Neurofibromatosis 2

Definition

Neurofibromatosis 2 (NF2) is a genetic disorder in which tumors form on the nerves of the brain and spine (the central nervous system).

Although it has a similar name to neurofibromatosis type 1, it is a different and separate condition.

Alternative Names

NF2; Bilateral acoustic neurofibromatosis; Central bilateral acoustic NF

Causes

NF2 is passed down through families in an autosomal dominant pattern. This means that if one parent has NF2, any child of that parent has a 50% chance of inheriting the condition.

The main risk factor is having a family history of the condition.

Symptoms

Symptoms of NF2 include:

  • Balance problems
  • Cataracts at a young age
  • Changes in vision
  • Coffee-colored marks on the skin (café-au-lait)
  • Headaches
  • Hearing loss
  • Ringing and noises in the ears
  • Weakness of the face

Exams and Tests

Signs include:

  • Brain and spinal tumors
  • Hearing-related (acoustic) tumors
  • Skin tumors

Tests include:

  • Genetic testing
  • Medical history
  • MRI
  • Physical examination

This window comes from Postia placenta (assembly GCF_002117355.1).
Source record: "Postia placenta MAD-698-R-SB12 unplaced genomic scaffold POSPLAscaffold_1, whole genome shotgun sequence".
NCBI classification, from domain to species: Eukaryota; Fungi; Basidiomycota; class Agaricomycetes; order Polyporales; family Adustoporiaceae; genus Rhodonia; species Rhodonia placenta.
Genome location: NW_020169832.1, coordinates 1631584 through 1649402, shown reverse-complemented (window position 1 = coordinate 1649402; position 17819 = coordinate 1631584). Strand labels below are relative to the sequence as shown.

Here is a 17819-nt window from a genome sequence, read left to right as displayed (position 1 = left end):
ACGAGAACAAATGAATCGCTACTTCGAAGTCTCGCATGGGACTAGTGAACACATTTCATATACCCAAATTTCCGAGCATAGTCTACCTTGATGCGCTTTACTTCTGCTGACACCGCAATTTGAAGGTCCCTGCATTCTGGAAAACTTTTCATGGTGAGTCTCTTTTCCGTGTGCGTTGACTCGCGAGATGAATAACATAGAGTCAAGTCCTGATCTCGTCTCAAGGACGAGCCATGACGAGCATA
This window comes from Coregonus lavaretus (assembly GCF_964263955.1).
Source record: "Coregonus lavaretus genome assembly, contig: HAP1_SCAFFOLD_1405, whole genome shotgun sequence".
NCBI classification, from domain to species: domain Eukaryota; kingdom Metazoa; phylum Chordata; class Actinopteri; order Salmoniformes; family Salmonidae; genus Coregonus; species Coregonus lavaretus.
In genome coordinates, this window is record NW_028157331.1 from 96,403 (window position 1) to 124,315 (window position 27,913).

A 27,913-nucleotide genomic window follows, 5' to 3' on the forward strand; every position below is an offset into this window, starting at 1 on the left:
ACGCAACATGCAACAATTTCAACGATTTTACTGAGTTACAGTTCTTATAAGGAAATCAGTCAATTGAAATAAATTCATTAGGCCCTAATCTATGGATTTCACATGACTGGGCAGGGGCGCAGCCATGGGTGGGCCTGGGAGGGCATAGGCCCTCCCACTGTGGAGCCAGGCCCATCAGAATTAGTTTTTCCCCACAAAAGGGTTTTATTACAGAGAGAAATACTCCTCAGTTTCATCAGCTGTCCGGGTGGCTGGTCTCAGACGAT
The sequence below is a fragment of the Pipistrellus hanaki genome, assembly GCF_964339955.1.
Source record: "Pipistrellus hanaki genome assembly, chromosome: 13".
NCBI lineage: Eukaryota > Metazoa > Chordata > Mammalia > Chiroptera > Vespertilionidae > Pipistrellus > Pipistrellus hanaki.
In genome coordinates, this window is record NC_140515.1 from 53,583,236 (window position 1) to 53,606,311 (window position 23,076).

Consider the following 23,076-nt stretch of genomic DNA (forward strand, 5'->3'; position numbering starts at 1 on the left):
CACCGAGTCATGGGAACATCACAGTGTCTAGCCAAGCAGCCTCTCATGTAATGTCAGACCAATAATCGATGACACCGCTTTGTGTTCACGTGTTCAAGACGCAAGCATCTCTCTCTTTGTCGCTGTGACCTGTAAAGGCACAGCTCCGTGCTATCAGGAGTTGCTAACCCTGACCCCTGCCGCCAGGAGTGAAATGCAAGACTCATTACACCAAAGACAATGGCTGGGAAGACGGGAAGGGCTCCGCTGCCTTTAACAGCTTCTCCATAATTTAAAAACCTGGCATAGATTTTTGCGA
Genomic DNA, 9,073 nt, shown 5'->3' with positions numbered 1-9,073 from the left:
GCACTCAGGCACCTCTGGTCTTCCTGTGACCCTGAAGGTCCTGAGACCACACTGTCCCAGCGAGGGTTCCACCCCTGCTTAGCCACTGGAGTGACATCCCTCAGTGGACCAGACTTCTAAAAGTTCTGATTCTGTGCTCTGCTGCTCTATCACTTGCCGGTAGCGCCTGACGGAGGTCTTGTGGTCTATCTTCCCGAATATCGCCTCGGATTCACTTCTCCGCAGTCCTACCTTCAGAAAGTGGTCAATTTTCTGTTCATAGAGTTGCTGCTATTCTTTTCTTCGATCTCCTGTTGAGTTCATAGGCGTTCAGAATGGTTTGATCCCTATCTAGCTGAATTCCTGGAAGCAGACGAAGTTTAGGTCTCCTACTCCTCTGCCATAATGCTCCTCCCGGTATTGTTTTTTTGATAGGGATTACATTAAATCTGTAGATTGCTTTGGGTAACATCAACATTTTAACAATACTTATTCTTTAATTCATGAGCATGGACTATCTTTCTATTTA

Treatment

Acoustic neuromas can be observed, or treated with surgery or radiation.

Patients may benefit from genetic counseling.

Every year, patients with NF2 should be evaluated with:

  • MRI of the brain and spinal cord
  • Hearing and speech evaluation
  • Eye exam

Support Groups

For information and support, visit www.ctf.org.

Figures

Central nervous system

References

Ferner RE. Neurofibromatosis 1 and neurofibromatosis 2: a twenty first century perspective. Lancet Neurol. 2007;6:340-351.

Sahin M. Neurocutaneous syndromes. In: Kliegman RM, Stanton BF, St. Geme III JW, Schor NF, Behrman RE, eds. Nelson Textbook of Pediatrics. 19th ed. Philadelphia, Pa: Saunders Elsevier; 2011:chap 589.

Revision

Last reviewed 10/29/2013 by Chad Haldeman-Englert, MD, FACMG, Wake Forest School of Medicine, Department of Pediatrics, Section on Medical Genetics, Winston-Salem, NC. Review provided by VeriMed Healthcare Network. Also reviewed by David Zieve, MD, MHA, Isla Ogilvie, PhD, and the A.D.A.M. Editorial team.

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